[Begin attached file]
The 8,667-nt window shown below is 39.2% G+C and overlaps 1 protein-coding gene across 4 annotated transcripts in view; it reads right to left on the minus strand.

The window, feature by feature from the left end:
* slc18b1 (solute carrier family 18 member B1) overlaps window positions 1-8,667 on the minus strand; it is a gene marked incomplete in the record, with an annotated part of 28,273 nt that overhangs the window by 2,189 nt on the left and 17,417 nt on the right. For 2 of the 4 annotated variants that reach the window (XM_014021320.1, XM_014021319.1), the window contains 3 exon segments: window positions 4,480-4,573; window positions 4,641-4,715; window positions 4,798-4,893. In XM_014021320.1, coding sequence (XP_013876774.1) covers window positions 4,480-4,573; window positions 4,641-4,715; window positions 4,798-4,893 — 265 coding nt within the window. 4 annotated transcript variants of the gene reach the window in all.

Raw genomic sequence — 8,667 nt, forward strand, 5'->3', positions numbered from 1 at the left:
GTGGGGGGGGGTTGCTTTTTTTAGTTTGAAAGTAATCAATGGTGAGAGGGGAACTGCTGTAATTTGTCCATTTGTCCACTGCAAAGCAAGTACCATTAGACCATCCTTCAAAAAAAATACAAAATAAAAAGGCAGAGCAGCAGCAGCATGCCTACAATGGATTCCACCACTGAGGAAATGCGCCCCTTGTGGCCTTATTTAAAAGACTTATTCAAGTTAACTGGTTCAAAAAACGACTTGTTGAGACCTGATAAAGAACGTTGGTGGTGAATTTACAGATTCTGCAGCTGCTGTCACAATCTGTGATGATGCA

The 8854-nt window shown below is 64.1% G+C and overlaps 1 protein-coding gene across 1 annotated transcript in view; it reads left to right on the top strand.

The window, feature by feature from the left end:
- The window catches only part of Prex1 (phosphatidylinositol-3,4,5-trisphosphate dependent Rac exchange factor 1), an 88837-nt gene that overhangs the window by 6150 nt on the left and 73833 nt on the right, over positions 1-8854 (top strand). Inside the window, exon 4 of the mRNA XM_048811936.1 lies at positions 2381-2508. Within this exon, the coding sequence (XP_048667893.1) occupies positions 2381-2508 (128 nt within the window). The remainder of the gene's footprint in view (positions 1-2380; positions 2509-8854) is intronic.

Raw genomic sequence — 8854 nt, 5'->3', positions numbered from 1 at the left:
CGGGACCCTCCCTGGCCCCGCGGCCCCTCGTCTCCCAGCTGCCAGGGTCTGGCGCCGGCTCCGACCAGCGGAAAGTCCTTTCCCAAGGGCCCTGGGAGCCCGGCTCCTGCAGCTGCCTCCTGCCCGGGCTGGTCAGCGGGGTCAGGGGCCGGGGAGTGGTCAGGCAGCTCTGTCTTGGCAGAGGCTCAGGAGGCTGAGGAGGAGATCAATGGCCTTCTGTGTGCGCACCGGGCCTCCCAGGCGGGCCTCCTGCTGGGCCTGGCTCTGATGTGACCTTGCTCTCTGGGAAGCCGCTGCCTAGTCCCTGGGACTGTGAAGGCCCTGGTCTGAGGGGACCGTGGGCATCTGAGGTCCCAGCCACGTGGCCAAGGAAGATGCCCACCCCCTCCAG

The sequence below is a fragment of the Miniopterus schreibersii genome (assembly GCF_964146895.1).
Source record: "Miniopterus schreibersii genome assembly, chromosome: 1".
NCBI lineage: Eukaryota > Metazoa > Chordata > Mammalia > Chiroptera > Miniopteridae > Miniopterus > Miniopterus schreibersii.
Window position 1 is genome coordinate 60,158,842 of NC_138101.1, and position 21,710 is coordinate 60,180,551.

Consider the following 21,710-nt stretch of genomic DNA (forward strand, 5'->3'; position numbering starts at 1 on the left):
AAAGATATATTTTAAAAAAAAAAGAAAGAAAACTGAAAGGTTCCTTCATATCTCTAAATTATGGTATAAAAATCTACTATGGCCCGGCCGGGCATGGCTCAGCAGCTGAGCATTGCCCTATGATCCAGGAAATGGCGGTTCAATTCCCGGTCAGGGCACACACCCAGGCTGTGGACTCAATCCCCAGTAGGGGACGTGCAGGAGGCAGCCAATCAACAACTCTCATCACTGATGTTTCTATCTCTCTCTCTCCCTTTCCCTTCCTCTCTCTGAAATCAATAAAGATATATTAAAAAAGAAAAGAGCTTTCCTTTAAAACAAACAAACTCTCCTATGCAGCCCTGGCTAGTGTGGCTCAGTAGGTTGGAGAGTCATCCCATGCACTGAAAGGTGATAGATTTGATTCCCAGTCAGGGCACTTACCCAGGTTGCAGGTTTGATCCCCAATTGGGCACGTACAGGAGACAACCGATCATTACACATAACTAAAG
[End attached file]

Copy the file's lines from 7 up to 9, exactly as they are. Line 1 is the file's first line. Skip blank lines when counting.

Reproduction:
The window, feature by feature from the left end:
- The window catches only part of Prex1 (phosphatidylinositol-3,4,5-trisphosphate dependent Rac exchange factor 1), an 88837-nt gene that overhangs the window by 6150 nt on the left and 73833 nt on the right, over positions 1-8854 (top strand). Inside the window, exon 4 of the mRNA XM_048811936.1 lies at positions 2381-2508. Within this exon, the coding sequence (XP_048667893.1) occupies positions 2381-2508 (128 nt within the window). The remainder of the gene's footprint in view (positions 1-2380; positions 2509-8854) is intronic.

Raw genomic sequence — 8854 nt, 5'->3', positions numbered from 1 at the left: